Top 6 socially responsible places to stay in 2016

With the new year well under way and the festive break a distant memory, it’s time to start making plans for 2016 – holiday plans. Ellie Ward picks out ten of the best socially responsible places to stay around the world.

1. YWCA Hotel, Canada

With rooms from around £32.00 a night, the YWCA Hotel is a good value, highly recommended and comfortable place to stay in central Vancouver. It is located a short walk away from the popular shopping mecca that is Robson Street, as well as the Vancouver Art Gallery and the Queen Elizabeth Theatre. By staying at the hotel guests support the YWCA Metro Vancouver  – a charity that runs a range of programmes and conducts advocacy work to promote the rights of women and achieve gender equality.

2. The Tower House, UK

Grade II listed building? Check. Delicious breakfast included in rates? Check. Central location, yet still tucked away off the main streets? Check. The Tower House in Oxford has rooms to suit a range of budgets and is an ideal place to stay for a short break in one of England’s prettiest historical cities. It is just minutes walking distance from museums, the University of Oxford’s colleges and a host of bars and restaurants. What sets the establishment apart from the other bed and breakfasts and hotels that Oxford has to offer is the fact that the Tower House is a social enterprise, which donates all its profits to community enterprises including Student Hubs, a charity that supports university students to learn about social problems and tackle them through volunteering.

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The Tower House, Oxford. Photo credit: The Tower House

3. Tongole Wilderness Lodge, Malawi

The Tongole Wilderness Lodge provides first class accommodation, food and safari activities in Malawi’s Nkhotakota Wildlife Reserve and was named the Best Ecologically Responsible and Community Focussed Property in the 2015 Safari Awards. The lodge helps fund local projects in education, health, conservation and economic empowerment. At between $335 USD and $395 USD per person per night, the lodge is the most expensive of our socially responsible places to stay. It seems that for many visitors the price tag is worth it though – reviewers on TripAdvisor have given it an average ranking of five stars.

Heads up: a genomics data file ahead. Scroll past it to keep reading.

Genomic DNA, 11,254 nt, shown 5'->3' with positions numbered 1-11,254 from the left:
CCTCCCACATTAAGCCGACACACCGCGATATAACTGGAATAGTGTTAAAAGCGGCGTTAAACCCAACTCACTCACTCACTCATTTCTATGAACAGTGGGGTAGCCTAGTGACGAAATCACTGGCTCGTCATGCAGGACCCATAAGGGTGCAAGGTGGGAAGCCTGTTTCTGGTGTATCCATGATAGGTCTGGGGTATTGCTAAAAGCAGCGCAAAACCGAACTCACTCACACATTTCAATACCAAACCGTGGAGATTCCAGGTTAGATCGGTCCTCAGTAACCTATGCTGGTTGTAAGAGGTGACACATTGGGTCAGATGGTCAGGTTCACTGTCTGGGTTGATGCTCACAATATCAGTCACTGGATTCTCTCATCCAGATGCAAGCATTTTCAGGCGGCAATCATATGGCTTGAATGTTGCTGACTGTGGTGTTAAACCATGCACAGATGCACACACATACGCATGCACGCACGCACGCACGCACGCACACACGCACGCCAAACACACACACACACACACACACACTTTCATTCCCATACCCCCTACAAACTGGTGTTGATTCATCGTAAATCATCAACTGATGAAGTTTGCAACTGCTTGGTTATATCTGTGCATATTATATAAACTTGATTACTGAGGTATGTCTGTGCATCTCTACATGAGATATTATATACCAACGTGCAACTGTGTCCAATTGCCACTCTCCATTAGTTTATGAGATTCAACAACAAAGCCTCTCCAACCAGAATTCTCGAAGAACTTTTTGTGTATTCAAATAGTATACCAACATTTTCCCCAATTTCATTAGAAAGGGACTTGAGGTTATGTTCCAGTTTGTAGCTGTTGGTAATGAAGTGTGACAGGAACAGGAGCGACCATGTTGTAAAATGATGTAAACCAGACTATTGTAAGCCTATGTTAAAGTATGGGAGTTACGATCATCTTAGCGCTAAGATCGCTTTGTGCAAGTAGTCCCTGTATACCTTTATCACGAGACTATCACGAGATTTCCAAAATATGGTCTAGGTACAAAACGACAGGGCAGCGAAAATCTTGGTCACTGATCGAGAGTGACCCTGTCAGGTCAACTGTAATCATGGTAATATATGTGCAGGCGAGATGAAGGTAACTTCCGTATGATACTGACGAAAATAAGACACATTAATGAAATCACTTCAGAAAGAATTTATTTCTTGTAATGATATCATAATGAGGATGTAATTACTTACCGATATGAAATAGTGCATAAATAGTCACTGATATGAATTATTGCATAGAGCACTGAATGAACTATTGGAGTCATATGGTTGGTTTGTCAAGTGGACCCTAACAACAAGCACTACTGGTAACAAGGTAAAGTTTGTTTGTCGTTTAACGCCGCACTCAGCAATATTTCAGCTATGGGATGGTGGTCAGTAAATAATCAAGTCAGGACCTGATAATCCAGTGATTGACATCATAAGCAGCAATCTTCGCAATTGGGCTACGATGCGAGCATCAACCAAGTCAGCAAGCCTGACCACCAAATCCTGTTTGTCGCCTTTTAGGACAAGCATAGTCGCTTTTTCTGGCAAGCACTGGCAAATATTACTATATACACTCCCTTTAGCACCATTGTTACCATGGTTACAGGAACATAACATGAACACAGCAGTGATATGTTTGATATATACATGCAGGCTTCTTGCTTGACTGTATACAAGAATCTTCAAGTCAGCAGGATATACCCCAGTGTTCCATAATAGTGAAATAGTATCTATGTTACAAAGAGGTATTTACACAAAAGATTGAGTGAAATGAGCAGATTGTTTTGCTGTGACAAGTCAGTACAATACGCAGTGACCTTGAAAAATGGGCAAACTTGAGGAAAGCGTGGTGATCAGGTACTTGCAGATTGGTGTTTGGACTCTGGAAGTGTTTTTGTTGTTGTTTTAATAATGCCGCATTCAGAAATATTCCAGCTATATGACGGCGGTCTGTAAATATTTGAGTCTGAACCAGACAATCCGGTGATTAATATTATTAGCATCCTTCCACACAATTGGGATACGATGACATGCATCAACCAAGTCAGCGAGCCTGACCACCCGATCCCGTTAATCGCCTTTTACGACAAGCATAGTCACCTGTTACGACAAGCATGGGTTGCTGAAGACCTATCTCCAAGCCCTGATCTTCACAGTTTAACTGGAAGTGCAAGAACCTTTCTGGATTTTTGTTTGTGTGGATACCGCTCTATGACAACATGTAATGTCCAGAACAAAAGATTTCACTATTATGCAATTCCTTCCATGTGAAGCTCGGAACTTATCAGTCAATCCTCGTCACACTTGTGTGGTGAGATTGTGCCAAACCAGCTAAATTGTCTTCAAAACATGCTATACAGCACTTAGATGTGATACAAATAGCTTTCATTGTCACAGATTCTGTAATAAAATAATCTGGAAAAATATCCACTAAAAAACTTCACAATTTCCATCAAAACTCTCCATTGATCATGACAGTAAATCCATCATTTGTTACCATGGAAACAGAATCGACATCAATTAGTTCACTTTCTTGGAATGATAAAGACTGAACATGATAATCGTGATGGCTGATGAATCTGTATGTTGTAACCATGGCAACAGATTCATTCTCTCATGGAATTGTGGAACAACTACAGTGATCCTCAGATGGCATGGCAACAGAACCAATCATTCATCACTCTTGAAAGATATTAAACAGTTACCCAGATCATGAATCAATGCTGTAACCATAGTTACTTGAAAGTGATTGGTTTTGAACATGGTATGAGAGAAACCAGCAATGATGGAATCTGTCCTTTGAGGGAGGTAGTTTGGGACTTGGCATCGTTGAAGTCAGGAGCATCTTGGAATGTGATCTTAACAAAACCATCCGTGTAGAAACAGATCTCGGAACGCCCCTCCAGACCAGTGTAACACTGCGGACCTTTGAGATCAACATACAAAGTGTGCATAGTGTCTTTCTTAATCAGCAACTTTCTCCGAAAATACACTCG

4. Makabata Guesthouse, Philippines

According to co-founder of Lonely Planet Tony Wheeler, “a few nights at Makabata Guesthouse in central Manila is money well spent”. The guesthouse is run by Bahay Tuluyan, a non-profit organisation that supports children living on the streets of the Philippine capital city. It has also founded a training programme to equip young people aged 15 to 22 who are not in education or work with the skills needed to transition into employment or education, or to start their own small business. A standard double room at the Guesthouse costs a modest $29.54 USD.

5. Soria Moria, Cambodia

After a day exploring Angkor Wat in the blistering heat, a good night’s sleep in a decent hotel is essential. Siem Reap’s Soria Moria aims to provide travellers with exactly that. It even has a swimming pool so guests can take a refreshing dip first thing in the morning. Through its Employee Ownership Scheme, local employees have become partners and majority owners of the business – accounting for 51% of the shares. As shareholders, employees take part in the decision making processes and share any profits made. Soria Moria is described as a ‘socially driven organisation’ and invests a percentage of its profits back into a number of organisations that support the local community, for example The ChildSafe Network, which is working to improve the lives of children living on the street.

6. The Wesley Hotel, UK

Looking to spend a long weekend away in London this year? The Wesley Hotel, which has been awarded four stars by the AA, is within walking distance to some of the city’s world renowned museums, galleries and shopping districts. It is the only hotel to have been independently accredited by the Social Enterprise Mark . The enterprise was set up to not only to cater for guests visiting the city, but to also provide financial support to students from around the world, who do not have the means to study at higher education level. The not-for-profit arm of the business, The Hilda Porter Bursary Fund, also provides funding for marginalised students and young people across the UK.


Header image: Vancouver, Canada

Photo credit: Brian Fagan